“[T]he mountain of history books under which we all stand leans so heavily in the other direction-so tremblingly respectful of states and statesmen and so disrespectful, by inattention, to people's movements-that we need some counterforce to avoid being crushed into submission.
“All those histories of this country centered on the Founding Fathers and the Presidents weigh oppressively on the capacity of the ordinary citizen to act. They suggest that in times of crisis we must look to someone to save us: in the Revolutionary crisis, the Founding Fathers; in the slavery crisis, Lincoln; in the Depression, Roosevelt; in the Vietnam-Watergate crisis, Carter. And that between occasional crises everything is all right, and it is sufficient for us to be restored to that normal state. They teach us that the supreme act of citizenship is to choose among saviors, by going into a voting booth every four years to choose between two white and well-off Anglo-Saxon males of inoffensive personality and orthodox opinions.”
--Howard Zinn. A People’s History of the United States (1980)
“Oh the foes will rise
With sleep still in their eyes
And they’ll jerk from their beds and think they’re dreamin’
But they’ll pinch themselves and squeal
And know that it’s for real
The hour when the ship comes in”
-- sung by Bob Dylan and Joan Baez at the March on Washington, August 28, 1963
Now it is more than forty-eight years later, and I can still remember it so well. No, not the actual evening news report about the August 28, 1963 March on Washington which I did, in fact, watch that day with great interest. No, what I remember so well is that the next week, when I started third grade at Fern Place School in Plainview, Long Island, my previous year's teacher told me all about how she and my former first grade teacher had boarded a bus and traveled to Washington D.C., and were actually standing there to hear the Reverend Dr. Martin Luther King Jr. deliver his "I Have a Dream" speech.
Some of you, like the young characters in Shane W. Evans's WE MARCH and like some of my own adolescent friends, grew up participating in marches alongside your parents. Such was certainly in no way my own childhood experience. Instead, it was thanks to the example of those two teachers, back when I was an eight year-old, and then thanks to the gentle urging of another teacher, this one in high school eight years later on, that I boarded a bus to go participate in my first protest march (which was to Washington, D.C on 4/24/71).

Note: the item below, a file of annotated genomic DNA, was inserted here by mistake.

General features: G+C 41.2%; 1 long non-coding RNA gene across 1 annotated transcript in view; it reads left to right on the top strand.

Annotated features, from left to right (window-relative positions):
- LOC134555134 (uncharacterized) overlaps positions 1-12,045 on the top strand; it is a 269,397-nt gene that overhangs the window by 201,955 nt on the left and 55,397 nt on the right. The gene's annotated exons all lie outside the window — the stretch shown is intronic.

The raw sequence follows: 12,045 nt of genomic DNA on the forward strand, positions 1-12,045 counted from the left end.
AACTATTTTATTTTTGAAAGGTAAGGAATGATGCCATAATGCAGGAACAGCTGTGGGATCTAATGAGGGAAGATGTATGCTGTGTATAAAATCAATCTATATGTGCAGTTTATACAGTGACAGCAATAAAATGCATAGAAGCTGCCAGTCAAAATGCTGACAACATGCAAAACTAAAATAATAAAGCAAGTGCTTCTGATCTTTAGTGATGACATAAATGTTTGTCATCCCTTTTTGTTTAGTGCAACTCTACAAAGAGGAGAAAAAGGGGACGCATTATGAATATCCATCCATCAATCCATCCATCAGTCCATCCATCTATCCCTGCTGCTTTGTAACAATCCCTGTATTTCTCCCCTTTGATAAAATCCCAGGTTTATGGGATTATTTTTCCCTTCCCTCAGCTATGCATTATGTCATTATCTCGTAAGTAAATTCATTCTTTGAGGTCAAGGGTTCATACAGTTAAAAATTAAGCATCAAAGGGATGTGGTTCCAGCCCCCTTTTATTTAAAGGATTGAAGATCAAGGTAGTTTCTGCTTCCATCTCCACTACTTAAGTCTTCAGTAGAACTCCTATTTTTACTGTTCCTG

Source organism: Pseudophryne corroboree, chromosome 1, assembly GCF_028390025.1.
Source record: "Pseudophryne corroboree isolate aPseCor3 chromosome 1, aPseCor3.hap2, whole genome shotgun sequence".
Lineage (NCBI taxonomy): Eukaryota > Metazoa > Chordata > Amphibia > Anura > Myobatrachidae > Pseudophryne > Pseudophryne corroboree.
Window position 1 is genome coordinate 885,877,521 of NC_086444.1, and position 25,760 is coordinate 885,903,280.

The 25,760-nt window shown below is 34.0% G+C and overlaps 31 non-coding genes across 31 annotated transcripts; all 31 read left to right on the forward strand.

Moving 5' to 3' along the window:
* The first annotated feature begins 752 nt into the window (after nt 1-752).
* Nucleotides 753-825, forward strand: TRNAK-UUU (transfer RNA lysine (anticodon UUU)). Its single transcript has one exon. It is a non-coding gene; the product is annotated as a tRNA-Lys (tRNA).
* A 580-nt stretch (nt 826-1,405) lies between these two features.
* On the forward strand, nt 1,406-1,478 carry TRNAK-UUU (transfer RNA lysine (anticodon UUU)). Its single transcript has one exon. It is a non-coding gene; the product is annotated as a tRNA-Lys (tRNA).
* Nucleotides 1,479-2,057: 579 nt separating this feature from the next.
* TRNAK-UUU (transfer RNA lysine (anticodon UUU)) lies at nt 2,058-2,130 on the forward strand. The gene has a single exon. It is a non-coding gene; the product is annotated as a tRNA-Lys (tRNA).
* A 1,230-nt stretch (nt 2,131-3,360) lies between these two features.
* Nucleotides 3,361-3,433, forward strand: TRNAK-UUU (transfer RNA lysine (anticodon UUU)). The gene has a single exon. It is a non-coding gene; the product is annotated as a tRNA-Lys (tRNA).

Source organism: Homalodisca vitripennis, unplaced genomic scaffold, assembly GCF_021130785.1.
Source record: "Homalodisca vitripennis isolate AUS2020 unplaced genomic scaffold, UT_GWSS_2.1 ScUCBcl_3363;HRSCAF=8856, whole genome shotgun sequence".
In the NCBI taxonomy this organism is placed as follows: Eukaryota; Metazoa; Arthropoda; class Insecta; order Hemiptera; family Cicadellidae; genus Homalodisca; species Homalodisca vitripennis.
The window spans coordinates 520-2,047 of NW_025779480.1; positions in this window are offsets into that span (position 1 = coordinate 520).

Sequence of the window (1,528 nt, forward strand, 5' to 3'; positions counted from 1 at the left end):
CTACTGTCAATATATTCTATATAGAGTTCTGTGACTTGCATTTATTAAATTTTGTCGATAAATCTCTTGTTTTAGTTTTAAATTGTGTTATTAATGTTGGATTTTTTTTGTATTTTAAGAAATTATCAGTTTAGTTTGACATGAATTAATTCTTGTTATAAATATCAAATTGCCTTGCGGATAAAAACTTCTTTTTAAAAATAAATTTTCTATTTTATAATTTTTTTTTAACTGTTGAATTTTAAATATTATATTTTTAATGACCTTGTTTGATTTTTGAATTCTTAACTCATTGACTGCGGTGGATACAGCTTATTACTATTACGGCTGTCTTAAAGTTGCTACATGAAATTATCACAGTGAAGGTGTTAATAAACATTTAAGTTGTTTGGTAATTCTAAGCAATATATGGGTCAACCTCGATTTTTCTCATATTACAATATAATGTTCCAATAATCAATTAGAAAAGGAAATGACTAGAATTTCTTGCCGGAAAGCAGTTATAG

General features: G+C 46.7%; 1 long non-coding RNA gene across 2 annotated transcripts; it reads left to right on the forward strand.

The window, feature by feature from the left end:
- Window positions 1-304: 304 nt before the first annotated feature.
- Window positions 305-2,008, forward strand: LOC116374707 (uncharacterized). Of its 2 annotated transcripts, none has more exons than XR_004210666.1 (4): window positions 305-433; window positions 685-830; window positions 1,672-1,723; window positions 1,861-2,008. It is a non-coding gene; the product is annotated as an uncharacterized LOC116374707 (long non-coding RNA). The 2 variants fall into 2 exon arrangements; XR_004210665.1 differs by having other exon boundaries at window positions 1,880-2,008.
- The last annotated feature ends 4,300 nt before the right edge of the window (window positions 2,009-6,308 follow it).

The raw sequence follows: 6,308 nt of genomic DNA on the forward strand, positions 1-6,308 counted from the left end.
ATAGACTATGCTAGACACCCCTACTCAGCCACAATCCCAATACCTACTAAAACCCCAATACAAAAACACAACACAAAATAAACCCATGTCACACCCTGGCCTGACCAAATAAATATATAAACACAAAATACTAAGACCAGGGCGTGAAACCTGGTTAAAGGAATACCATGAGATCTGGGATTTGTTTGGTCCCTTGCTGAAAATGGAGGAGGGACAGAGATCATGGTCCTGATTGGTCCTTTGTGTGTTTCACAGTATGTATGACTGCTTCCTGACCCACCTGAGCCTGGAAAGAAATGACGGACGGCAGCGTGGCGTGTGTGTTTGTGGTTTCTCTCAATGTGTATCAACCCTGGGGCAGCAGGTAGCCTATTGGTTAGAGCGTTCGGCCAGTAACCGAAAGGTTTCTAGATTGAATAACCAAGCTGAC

To some of us, maintaining a solid familiarity with one’s country’s state of affairs and then, when necessary, lifting one’s voice in support of what is right is the supreme act of citizenship. That what a child needs to know is not only how great Washington and Lincoln indeed were but, also, that our greatness, decade after decade, comes from the citizenry’s insistence upon change for the better – participative democracy -- is why Shane W. Evans’s WE MARCH is such a groundbreaking and memorable picture book.
WE MARCH is a tale told in but a few words about a young boy and girl who are awoken by their parents before sunrise on August 28, 1963 so that the family can participate in praying, making protest signs, taking a bus to Washington, D.C., singing, and marching “to justice, to freedom, to our dreams.”
As we see so well depicted through the story’s illustrations, and as is also emphasized by the author in his note at the conclusion of the book: “It takes people of all ages and cultural backgrounds to move a nation into a new era of freedom.”
As Evans continues, “In a sense, these marches pushed old ideas out of the way and moved new ideas forward. History shows that where there is change, there will often be resistance to change. However, these events demonstrate that through action and determination people have the power to overcome that resistance.”
As a suburban white kid in the northeast, I found myself an American through my joining with my fellow citizens to seek change. WE MARCH shows how one becomes part of something greater and part of our country’s story. 32 pages
Recommended by Richie Partington, MLIS, Librarian, California, USA
Visit his blog at: Richie's Picks _http://richiespicks.com